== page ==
Red Line Redemption


An interesting series of events on the subway today:

I was at Davis station waiting for the redline inbound. There was this really cool old man playing some soulful blues harmonica. He played it through this little amp so it had a cool crunchy distortion effect, and he sang from a powerful and emotional place. I loved it, and I spent my wait for the train happily watching his moving performance. I noticed the clearly labelled and obviously placed tip box in front of him. We clearly shared a moment where he observed I was enjoying his music. He was singing a song about being broke, the lyrics repeatedly claimed “I got no money”.

If I didn’t tip, I would be an asshole. A down-right villain. It would be a flat-out sin not to offer him something for a performance I was clearly enjoying. It was pretty much theft.

But I didn’t have any cash in my wallet. The train pulled up. I stepped right by him and I felt his righteous indignation burning in my wake. He again crooned into the microphone, “I got no money”. I sat down on the train and glanced in his direction. He was looking right at me, right into my eyes. He stopped playing. He raised his hand to his forehead and made an L shape. Without breaking the beams of judgement connecting his eyes to mine, he tipped his hat down to sever our communications completely. I had no room to offer him a justification, he didn’t care. I had inexcusably broken a code of human decency.

The train barreled towards the city as I reflected upon the events. I felt bad. I don’t enjoy being the villain, like everyone else I like to pretend I’m the good guy. There were 5 stops left til my destination, but I disembarked the train. I couldn’t just ride away having committed this atrocity. I had to fix the err of my ways.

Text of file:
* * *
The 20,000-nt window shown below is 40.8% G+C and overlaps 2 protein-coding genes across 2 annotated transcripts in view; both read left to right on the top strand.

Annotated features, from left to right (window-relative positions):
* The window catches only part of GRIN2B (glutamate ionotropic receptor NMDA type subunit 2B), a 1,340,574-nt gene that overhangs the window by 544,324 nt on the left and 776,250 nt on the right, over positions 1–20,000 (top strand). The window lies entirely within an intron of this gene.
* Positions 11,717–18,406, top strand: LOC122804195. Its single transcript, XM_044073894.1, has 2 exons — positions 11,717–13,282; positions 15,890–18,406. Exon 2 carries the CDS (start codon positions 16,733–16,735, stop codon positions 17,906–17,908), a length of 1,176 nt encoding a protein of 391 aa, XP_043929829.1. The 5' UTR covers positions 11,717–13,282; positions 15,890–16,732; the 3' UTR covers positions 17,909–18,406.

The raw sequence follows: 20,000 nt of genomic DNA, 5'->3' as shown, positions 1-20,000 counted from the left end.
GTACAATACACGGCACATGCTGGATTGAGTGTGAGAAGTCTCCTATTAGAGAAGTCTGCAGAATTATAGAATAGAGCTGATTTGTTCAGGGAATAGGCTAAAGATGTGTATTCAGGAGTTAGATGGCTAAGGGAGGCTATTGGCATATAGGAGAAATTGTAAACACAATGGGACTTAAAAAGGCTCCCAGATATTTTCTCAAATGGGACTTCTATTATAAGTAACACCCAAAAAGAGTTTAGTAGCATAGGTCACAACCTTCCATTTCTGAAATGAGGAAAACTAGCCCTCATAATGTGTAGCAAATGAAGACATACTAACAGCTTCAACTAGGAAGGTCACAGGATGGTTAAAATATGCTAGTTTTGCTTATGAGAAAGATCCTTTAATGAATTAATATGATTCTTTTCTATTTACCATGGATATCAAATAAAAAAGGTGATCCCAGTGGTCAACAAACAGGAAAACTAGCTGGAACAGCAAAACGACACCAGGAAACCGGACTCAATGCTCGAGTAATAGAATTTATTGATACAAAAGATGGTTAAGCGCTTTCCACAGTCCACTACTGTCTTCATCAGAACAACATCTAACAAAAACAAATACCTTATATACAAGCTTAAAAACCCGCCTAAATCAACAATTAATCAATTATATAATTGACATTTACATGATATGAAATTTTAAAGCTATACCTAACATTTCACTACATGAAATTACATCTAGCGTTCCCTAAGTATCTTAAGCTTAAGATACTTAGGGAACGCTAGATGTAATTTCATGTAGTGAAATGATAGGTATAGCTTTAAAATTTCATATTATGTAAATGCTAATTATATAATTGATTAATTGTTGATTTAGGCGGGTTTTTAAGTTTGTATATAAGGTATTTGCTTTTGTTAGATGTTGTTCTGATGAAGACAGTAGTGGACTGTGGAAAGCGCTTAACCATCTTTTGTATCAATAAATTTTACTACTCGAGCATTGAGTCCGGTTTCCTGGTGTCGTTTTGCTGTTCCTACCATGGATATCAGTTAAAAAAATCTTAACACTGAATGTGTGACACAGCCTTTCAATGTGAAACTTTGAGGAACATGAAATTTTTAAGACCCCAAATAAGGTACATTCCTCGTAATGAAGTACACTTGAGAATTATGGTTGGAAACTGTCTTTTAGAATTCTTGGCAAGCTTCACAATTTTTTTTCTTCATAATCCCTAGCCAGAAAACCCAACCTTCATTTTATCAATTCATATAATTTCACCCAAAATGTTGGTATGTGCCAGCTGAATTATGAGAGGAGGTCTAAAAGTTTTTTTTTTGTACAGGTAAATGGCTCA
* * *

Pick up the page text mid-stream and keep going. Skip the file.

I found the closest ATM, the smallest denomination it offered me was 10 dollars. I entertained interrupting his playing to ask him if he could split a 10. But that would just be, in no uncertain terms, utterly asinine. The ATM spat out its green-died atonement, I shoved the money into my pocket and boarded the subway heading back outbound. The train arrived at Davis, he was still there.

I had a friend who was waiting on me downtown, I didn’t want to be late if I didn’t have to. As my train pulled into the station, the inbound train again pulled up on the opposite side. It was right across from the opening of my doors, and the blues man was in between. I had to make this quick. I got off the train, I dropped a 10 dollar bill in his tip box. Relief surged over me. I had proven myself. I had passed the trial fate had fortuned my way. Our eyes met. In a soulful and approving voice, a beam of auditory light in stark contrast to the velvety dark shades he had just crooned, he said “You da man!”.

I boarded the train. The doors closed. I rode towards the city a man redeemed.


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